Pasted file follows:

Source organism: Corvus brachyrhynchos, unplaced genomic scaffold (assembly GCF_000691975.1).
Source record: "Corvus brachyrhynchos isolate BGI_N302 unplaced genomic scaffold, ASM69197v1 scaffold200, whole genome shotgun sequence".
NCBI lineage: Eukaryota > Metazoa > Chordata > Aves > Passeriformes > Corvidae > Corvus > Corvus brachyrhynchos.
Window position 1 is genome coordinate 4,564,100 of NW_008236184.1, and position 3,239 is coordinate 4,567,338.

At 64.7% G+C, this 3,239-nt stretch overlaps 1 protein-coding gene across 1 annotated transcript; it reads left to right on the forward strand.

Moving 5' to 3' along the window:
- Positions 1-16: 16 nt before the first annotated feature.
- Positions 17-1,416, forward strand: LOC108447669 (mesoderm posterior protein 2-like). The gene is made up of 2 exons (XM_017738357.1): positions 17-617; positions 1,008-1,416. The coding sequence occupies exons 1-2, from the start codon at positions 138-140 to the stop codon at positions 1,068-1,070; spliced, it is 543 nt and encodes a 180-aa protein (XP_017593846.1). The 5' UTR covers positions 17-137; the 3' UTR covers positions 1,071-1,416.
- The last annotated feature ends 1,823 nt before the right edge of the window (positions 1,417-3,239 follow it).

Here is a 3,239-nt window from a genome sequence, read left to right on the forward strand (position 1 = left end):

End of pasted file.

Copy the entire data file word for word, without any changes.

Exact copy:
Source organism: Corvus brachyrhynchos, unplaced genomic scaffold (assembly GCF_000691975.1).
Source record: "Corvus brachyrhynchos isolate BGI_N302 unplaced genomic scaffold, ASM69197v1 scaffold200, whole genome shotgun sequence".
NCBI lineage: Eukaryota > Metazoa > Chordata > Aves > Passeriformes > Corvidae > Corvus > Corvus brachyrhynchos.
Window position 1 is genome coordinate 4,564,100 of NW_008236184.1, and position 3,239 is coordinate 4,567,338.

At 64.7% G+C, this 3,239-nt stretch overlaps 1 protein-coding gene across 1 annotated transcript; it reads left to right on the forward strand.

Moving 5' to 3' along the window:
- Positions 1-16: 16 nt before the first annotated feature.
- Positions 17-1,416, forward strand: LOC108447669 (mesoderm posterior protein 2-like). The gene is made up of 2 exons (XM_017738357.1): positions 17-617; positions 1,008-1,416. The coding sequence occupies exons 1-2, from the start codon at positions 138-140 to the stop codon at positions 1,068-1,070; spliced, it is 543 nt and encodes a 180-aa protein (XP_017593846.1). The 5' UTR covers positions 17-137; the 3' UTR covers positions 1,071-1,416.
- The last annotated feature ends 1,823 nt before the right edge of the window (positions 1,417-3,239 follow it).

Here is a 3,239-nt window from a genome sequence, read left to right on the forward strand (position 1 = left end):